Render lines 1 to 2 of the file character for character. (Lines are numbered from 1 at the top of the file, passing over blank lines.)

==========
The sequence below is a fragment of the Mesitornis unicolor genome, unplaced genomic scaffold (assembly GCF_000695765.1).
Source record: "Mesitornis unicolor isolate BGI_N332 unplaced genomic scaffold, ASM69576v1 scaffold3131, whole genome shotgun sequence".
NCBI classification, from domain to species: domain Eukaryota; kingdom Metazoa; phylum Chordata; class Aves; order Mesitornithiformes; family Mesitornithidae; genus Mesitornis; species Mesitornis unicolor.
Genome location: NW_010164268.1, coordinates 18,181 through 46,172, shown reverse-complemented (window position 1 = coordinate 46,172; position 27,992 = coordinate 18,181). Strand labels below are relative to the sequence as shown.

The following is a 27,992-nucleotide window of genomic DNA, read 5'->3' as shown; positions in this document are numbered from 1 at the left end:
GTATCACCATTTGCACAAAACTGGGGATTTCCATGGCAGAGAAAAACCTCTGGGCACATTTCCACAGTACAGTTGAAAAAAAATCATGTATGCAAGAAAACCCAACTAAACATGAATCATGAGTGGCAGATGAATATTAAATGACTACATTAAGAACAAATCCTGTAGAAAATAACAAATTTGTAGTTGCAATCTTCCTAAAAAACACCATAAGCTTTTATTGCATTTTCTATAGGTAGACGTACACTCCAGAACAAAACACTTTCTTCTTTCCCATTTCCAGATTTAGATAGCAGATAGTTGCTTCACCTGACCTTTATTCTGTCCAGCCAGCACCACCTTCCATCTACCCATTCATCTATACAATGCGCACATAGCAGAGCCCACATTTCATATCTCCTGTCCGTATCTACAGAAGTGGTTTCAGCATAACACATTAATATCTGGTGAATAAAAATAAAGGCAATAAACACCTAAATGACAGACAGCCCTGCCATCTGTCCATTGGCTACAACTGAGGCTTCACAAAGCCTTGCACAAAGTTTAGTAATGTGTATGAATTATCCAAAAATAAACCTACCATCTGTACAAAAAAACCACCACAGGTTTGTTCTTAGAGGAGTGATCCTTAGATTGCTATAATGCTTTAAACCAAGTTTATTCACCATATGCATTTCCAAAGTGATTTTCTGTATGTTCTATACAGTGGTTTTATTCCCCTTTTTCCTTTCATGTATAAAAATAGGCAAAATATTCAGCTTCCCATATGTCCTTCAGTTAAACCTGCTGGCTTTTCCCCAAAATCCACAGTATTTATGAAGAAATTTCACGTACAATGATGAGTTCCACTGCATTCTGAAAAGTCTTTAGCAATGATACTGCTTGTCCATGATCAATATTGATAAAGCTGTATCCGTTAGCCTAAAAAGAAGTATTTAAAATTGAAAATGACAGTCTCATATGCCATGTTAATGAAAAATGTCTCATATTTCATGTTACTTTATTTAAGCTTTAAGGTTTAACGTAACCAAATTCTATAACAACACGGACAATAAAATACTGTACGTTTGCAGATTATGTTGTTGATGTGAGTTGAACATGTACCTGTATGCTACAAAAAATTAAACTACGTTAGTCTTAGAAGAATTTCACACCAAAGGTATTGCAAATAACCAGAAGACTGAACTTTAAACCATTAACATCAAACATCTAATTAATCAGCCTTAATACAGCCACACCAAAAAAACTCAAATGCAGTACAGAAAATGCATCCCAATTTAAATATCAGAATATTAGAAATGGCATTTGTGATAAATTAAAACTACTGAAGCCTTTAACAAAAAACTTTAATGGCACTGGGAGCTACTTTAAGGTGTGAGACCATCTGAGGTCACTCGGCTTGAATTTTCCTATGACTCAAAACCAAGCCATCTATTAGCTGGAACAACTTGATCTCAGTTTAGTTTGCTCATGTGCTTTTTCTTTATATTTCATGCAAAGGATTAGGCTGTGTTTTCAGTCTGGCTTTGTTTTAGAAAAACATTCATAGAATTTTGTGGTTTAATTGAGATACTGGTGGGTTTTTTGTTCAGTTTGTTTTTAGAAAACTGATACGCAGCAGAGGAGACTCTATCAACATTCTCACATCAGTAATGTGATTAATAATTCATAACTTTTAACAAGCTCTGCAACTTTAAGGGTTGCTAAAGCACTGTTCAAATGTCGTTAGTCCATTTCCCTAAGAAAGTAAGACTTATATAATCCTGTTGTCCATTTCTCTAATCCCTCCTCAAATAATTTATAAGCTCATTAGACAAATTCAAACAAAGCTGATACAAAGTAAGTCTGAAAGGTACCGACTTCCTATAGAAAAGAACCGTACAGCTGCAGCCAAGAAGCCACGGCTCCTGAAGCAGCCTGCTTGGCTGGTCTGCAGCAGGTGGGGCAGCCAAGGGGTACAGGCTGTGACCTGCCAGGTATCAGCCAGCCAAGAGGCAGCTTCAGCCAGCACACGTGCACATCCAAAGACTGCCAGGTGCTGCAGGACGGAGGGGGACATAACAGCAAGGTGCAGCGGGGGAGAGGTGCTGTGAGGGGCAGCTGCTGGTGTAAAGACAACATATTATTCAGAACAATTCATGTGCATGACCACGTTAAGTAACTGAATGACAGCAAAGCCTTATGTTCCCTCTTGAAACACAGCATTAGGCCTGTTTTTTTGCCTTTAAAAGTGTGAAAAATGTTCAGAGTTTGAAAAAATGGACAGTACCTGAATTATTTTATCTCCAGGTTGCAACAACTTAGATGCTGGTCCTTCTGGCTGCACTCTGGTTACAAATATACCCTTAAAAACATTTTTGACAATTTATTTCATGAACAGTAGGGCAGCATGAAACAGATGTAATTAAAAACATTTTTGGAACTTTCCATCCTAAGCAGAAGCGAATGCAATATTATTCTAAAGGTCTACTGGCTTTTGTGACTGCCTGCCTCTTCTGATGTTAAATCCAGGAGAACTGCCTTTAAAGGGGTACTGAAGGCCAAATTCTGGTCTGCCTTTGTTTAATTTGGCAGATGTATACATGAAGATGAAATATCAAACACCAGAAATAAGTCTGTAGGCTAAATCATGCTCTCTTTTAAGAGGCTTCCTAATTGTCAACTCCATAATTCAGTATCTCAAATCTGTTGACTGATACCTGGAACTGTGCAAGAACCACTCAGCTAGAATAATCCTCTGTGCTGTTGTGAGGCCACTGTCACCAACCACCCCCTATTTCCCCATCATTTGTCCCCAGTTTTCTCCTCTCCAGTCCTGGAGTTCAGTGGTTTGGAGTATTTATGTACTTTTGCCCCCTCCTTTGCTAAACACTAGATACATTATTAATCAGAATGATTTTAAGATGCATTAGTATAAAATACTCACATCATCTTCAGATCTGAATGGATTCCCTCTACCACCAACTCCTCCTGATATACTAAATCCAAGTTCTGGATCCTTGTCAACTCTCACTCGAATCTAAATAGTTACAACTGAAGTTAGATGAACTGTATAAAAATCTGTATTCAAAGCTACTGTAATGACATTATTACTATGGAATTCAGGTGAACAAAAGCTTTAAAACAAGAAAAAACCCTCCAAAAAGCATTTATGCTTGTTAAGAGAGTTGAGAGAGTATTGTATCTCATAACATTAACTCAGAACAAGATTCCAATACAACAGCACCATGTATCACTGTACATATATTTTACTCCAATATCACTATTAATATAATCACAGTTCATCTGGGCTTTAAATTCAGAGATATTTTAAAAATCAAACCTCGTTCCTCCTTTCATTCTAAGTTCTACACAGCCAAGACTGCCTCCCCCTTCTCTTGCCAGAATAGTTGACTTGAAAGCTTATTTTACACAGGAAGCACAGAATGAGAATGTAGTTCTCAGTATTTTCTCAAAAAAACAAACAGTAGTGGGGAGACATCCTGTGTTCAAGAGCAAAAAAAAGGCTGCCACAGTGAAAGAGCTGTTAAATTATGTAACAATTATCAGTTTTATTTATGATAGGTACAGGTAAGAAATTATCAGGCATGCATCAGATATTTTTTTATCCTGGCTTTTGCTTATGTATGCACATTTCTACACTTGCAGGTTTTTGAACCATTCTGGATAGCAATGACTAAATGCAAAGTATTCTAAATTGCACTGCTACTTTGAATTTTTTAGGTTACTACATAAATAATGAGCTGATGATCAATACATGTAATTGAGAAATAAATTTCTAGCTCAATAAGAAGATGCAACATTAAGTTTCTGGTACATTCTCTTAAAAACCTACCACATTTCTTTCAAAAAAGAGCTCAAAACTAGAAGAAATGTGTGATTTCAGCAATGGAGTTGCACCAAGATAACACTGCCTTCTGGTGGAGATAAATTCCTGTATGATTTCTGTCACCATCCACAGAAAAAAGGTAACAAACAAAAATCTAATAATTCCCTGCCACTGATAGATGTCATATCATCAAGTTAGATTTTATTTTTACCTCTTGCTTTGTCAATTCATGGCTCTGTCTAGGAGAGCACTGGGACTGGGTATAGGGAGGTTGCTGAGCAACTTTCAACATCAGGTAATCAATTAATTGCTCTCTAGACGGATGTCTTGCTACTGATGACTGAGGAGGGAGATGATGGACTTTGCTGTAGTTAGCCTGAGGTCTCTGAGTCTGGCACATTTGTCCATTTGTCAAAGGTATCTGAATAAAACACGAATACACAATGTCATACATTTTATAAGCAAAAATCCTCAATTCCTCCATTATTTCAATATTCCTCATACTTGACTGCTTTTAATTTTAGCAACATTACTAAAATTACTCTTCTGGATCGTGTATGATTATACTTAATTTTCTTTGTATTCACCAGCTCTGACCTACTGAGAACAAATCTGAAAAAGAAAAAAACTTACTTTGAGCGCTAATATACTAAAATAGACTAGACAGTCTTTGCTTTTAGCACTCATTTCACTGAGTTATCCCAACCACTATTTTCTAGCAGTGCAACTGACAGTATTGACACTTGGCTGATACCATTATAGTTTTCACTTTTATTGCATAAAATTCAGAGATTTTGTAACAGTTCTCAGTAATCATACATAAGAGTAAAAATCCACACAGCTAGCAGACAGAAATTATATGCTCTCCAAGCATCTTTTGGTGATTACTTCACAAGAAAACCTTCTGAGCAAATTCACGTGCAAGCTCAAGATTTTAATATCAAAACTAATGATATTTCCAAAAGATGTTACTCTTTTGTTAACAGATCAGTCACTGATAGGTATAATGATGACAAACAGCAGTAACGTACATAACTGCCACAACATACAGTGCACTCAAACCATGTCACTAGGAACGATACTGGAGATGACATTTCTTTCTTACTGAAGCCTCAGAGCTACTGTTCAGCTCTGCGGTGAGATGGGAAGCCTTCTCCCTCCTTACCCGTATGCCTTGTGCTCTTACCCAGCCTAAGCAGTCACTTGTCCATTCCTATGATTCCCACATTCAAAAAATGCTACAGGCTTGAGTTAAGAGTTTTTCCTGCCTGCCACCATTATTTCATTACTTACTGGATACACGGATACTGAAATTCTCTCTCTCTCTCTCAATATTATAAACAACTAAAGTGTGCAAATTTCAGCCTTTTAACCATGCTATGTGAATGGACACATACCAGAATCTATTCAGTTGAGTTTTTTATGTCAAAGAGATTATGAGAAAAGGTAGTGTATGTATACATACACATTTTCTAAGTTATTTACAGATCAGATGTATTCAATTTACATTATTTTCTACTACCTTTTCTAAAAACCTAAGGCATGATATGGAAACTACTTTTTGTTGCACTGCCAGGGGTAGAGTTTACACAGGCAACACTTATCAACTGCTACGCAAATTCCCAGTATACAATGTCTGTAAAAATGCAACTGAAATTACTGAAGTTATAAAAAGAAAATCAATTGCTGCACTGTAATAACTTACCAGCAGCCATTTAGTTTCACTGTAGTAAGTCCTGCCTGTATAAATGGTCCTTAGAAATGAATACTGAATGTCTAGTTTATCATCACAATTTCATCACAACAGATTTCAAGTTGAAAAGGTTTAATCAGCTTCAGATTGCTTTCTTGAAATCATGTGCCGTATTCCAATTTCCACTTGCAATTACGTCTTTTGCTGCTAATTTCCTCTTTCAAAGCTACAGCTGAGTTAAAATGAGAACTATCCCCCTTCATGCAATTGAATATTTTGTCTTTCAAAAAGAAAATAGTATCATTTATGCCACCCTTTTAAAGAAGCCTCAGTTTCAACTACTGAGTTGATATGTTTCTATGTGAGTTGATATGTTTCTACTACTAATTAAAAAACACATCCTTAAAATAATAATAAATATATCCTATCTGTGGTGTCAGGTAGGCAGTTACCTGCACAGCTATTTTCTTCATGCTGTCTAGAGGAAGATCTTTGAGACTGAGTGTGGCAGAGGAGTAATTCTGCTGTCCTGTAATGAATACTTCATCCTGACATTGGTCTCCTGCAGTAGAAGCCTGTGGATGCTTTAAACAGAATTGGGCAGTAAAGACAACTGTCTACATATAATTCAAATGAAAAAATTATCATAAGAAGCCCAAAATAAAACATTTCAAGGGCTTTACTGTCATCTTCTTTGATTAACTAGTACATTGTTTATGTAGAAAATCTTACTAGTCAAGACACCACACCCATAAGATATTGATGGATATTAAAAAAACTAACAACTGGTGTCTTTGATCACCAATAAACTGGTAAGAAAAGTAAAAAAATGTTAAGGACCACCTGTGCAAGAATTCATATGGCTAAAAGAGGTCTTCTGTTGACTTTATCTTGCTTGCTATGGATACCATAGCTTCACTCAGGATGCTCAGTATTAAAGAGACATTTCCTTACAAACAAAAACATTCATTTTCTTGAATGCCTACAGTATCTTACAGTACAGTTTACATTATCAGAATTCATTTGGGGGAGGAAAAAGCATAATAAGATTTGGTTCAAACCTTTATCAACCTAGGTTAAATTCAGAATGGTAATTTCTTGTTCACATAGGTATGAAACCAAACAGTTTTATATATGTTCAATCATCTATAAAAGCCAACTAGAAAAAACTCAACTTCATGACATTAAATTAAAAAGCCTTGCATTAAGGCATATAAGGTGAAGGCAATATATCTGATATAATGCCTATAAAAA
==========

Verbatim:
The sequence below is a fragment of the Mesitornis unicolor genome, unplaced genomic scaffold (assembly GCF_000695765.1).
Source record: "Mesitornis unicolor isolate BGI_N332 unplaced genomic scaffold, ASM69576v1 scaffold3131, whole genome shotgun sequence".